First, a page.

Current robots are usually self-contained entities made of interdependent subcomponents, each with a specific function. If one part fails, the robot stops working. In robotic swarms, each robot is an independently functioning machine.
In a new study published today in Nature, researchers at Columbia Engineering and MIT Computer Science & Artificial Intelligence Lab (CSAIL), demonstrate for the first time a way to make a robot composed of many loosely coupled components, or “particles.” Unlike swarm or modular robots, each component is simple, and has no individual address or identity. In their system, which the researchers call a “particle robot,” each particle can perform only uniform volumetric oscillations (slightly expanding and contracting), but cannot move independently.
The team, led by Hod Lipson, professor of mechanical engineering at Columbia Engineering, and CSAIL Director Daniela Rus, discovered that when they grouped thousands of these particles together in a “sticky” cluster and made them oscillate in reaction to a light source, the entire particle robot slowly began to move forward, towards the light.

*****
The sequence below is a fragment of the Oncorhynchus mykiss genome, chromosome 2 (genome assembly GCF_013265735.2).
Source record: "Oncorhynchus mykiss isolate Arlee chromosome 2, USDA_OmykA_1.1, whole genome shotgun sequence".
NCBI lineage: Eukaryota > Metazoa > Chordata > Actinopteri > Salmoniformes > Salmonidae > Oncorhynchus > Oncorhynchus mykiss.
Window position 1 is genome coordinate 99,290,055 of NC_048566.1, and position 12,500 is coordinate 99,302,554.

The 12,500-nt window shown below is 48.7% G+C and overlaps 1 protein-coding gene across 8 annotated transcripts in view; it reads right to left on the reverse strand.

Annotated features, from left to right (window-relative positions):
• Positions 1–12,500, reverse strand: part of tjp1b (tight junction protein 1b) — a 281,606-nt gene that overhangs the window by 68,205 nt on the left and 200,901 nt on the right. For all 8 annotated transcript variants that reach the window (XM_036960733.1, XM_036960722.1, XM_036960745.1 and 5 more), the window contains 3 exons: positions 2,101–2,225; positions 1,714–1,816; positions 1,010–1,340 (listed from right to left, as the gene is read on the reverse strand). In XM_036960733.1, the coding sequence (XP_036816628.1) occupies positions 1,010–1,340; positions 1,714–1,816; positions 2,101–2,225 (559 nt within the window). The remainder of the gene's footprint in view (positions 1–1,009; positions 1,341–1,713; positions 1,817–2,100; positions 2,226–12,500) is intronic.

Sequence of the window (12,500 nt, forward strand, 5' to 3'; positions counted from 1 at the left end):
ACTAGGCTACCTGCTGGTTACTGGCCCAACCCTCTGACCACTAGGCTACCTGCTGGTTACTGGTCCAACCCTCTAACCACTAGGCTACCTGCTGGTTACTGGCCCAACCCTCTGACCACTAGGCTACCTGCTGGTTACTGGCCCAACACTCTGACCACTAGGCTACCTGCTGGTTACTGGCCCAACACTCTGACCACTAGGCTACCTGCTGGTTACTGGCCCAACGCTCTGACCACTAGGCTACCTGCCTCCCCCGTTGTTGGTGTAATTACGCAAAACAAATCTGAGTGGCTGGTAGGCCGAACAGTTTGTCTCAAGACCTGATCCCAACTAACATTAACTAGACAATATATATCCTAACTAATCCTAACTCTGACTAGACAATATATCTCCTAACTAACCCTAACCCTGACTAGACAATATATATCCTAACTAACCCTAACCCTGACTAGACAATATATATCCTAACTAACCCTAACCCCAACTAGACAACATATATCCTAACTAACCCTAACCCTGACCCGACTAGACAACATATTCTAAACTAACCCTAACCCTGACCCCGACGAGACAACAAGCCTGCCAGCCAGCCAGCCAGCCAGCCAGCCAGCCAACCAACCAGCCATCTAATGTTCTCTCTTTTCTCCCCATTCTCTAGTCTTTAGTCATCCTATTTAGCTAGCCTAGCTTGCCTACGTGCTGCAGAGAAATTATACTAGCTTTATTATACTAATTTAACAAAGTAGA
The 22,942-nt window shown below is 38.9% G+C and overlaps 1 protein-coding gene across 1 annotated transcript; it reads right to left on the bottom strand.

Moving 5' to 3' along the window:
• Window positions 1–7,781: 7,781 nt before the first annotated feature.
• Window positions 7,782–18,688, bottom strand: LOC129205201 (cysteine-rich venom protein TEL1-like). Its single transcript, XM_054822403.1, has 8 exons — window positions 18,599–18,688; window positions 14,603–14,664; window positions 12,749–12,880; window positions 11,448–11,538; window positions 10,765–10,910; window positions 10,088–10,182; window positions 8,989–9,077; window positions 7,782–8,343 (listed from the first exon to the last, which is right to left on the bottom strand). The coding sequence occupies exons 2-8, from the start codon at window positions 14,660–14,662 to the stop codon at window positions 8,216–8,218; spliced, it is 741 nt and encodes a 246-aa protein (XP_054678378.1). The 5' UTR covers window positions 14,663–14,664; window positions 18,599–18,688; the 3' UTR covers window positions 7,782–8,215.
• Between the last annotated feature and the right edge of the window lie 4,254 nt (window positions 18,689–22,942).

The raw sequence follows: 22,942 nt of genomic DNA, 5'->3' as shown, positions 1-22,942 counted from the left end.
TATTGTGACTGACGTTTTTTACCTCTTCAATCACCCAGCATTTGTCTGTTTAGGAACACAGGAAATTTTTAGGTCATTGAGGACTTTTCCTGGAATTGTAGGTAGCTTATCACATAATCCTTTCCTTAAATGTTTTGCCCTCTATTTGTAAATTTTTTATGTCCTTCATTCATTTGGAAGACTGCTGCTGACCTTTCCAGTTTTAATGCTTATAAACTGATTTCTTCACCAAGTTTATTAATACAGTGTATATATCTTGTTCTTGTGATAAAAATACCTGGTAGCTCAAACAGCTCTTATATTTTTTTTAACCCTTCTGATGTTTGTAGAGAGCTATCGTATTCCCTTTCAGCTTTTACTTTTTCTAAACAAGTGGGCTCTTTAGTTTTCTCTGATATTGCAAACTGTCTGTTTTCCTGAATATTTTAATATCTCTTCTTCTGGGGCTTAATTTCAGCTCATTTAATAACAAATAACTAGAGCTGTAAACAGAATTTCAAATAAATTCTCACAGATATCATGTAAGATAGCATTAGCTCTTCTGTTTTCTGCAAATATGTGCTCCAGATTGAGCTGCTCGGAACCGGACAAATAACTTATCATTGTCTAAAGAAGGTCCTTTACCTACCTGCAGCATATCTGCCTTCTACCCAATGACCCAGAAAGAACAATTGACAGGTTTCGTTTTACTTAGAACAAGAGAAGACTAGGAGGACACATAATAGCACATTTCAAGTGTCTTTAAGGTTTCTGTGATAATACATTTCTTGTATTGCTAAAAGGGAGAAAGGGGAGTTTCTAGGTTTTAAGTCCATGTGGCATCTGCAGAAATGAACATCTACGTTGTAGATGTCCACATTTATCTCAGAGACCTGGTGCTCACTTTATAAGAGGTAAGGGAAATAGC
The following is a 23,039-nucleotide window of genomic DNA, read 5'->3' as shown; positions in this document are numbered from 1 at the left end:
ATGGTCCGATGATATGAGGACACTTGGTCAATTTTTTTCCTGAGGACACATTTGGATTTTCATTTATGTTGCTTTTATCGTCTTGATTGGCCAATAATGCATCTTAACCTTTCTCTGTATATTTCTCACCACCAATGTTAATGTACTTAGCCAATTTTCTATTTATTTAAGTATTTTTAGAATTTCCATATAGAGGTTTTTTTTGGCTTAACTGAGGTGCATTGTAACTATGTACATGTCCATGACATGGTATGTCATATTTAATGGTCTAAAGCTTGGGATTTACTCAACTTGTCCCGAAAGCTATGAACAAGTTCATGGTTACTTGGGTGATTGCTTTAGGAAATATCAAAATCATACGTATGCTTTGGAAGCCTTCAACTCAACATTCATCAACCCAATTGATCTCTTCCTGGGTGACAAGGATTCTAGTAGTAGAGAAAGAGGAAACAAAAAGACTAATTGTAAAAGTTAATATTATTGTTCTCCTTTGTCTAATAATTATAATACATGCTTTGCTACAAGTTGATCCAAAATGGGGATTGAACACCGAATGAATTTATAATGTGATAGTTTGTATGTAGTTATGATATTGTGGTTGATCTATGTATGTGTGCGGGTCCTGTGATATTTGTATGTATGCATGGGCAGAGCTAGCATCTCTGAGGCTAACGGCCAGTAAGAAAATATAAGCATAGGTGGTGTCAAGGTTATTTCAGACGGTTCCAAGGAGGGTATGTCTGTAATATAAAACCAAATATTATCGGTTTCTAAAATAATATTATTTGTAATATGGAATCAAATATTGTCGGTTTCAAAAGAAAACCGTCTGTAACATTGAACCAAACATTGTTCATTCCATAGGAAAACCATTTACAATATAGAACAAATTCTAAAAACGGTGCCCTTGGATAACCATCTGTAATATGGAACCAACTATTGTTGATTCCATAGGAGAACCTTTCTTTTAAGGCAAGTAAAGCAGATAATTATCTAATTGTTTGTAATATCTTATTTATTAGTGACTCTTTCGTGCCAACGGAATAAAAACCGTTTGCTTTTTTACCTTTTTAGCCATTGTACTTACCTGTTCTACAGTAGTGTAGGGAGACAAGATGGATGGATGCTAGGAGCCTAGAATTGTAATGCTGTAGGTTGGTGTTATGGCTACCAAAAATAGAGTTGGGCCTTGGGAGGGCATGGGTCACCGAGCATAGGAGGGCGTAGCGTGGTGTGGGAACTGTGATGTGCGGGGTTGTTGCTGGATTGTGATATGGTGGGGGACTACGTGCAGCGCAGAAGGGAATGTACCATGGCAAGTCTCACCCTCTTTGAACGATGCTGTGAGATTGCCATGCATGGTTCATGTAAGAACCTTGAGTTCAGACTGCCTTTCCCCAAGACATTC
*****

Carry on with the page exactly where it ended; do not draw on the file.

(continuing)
“You can think of our new robot as the proverbial “Gray Goo,” says Lipson. “Our robot has no single point of failure and no centralized control. It’s still fairly primitive, but now we know that this fundamental robot paradigm is actually possible. We think it may even explain how groups of cells can move together, even though individual cells cannot.”
Researchers have been building autonomous robots for more than a century, but these have been non-biological machines that cannot grow, heal, or recover from damage. The Columbia Engineering/MIT team has been focused on developing robust, scalable robots that can function even when individual components fail.